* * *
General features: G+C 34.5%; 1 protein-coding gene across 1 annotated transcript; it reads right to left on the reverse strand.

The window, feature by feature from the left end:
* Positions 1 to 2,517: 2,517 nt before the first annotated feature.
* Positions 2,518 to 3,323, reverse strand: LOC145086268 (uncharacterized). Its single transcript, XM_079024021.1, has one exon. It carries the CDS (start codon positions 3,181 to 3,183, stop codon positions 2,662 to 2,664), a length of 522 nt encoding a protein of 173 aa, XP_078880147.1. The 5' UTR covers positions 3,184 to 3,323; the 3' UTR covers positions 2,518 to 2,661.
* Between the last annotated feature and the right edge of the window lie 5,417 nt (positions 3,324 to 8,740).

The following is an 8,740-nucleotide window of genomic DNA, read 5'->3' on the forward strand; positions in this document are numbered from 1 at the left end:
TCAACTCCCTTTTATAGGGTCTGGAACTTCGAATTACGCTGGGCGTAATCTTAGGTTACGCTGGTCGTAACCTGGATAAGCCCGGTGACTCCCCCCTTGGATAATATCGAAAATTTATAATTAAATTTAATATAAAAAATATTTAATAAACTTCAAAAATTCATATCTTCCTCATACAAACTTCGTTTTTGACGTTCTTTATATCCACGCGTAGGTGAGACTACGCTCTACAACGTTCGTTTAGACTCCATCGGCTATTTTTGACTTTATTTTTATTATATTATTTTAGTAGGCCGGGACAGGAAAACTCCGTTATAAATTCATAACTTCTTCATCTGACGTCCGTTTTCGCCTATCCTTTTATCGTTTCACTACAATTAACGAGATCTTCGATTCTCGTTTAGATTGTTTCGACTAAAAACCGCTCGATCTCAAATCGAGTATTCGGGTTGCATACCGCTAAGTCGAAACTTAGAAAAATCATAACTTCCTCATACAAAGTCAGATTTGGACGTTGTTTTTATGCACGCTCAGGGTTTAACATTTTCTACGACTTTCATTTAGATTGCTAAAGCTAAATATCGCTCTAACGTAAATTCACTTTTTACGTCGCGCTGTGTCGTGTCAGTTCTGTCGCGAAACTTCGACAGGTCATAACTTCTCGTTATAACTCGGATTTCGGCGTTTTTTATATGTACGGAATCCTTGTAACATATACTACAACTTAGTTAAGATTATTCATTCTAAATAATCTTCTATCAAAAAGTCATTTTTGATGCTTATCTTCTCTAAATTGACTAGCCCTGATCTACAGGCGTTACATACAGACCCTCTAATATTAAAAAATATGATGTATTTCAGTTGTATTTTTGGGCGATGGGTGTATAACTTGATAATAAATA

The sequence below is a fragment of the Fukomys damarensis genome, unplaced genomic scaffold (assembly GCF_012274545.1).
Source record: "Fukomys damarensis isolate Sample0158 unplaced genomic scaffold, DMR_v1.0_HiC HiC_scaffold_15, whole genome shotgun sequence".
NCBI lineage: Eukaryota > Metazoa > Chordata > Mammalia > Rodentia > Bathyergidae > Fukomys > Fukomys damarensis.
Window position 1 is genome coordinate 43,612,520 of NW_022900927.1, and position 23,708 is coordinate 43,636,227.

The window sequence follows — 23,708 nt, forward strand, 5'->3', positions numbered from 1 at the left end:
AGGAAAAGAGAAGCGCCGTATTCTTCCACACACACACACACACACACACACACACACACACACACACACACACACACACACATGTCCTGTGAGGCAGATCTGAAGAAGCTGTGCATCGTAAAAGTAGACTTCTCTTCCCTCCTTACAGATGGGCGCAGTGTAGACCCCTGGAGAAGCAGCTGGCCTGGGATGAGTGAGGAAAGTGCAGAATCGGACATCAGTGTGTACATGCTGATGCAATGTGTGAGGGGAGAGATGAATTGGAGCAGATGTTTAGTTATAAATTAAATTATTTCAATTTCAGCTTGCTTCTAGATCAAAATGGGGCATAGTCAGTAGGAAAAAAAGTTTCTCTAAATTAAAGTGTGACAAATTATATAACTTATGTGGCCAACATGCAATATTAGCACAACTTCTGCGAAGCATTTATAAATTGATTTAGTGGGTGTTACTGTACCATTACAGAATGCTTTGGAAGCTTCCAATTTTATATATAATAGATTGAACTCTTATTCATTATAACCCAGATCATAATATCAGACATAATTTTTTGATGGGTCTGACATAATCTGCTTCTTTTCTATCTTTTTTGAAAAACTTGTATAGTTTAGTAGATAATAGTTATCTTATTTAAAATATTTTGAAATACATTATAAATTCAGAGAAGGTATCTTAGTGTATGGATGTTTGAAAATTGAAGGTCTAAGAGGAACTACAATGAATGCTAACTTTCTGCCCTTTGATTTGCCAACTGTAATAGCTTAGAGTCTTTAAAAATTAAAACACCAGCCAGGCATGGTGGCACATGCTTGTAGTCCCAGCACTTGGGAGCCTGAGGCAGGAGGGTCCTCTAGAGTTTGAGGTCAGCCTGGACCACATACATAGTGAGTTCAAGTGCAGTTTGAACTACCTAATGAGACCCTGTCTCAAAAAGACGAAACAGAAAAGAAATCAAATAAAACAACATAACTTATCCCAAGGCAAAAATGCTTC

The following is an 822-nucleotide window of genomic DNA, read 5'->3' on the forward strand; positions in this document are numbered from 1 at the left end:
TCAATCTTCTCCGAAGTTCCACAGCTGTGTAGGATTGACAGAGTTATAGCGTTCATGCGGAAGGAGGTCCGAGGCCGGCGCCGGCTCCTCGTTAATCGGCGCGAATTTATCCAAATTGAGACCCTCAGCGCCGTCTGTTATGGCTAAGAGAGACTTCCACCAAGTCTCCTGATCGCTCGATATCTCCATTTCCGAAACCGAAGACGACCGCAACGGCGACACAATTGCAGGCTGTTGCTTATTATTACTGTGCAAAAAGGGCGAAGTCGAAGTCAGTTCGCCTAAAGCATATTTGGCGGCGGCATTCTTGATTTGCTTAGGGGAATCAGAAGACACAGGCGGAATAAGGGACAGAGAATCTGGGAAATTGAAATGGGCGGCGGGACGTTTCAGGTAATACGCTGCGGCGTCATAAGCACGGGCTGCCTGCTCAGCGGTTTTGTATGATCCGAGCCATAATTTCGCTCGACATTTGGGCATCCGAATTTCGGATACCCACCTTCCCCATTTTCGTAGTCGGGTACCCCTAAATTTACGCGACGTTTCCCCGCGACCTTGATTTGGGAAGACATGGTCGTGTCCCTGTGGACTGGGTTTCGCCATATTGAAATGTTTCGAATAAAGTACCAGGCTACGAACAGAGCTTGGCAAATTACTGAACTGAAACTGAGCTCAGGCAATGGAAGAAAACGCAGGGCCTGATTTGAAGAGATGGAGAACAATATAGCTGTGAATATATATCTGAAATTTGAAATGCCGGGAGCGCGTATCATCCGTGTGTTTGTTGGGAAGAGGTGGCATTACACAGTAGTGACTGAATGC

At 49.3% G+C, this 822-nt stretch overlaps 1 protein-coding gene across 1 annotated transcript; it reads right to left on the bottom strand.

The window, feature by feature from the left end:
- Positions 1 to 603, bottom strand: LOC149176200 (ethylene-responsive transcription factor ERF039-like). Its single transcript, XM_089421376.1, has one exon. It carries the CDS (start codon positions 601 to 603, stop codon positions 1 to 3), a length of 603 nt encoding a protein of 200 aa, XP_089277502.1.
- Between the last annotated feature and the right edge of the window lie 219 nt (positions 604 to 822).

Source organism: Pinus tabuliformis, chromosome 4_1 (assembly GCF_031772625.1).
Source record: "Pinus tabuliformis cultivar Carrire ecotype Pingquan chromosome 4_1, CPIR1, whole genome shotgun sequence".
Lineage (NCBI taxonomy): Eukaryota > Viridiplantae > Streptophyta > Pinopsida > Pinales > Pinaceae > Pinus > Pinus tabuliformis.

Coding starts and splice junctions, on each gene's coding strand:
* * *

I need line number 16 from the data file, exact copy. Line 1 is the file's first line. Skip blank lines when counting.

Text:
At 49.3% G+C, this 822-nt stretch overlaps 1 protein-coding gene across 1 annotated transcript; it reads right to left on the bottom strand.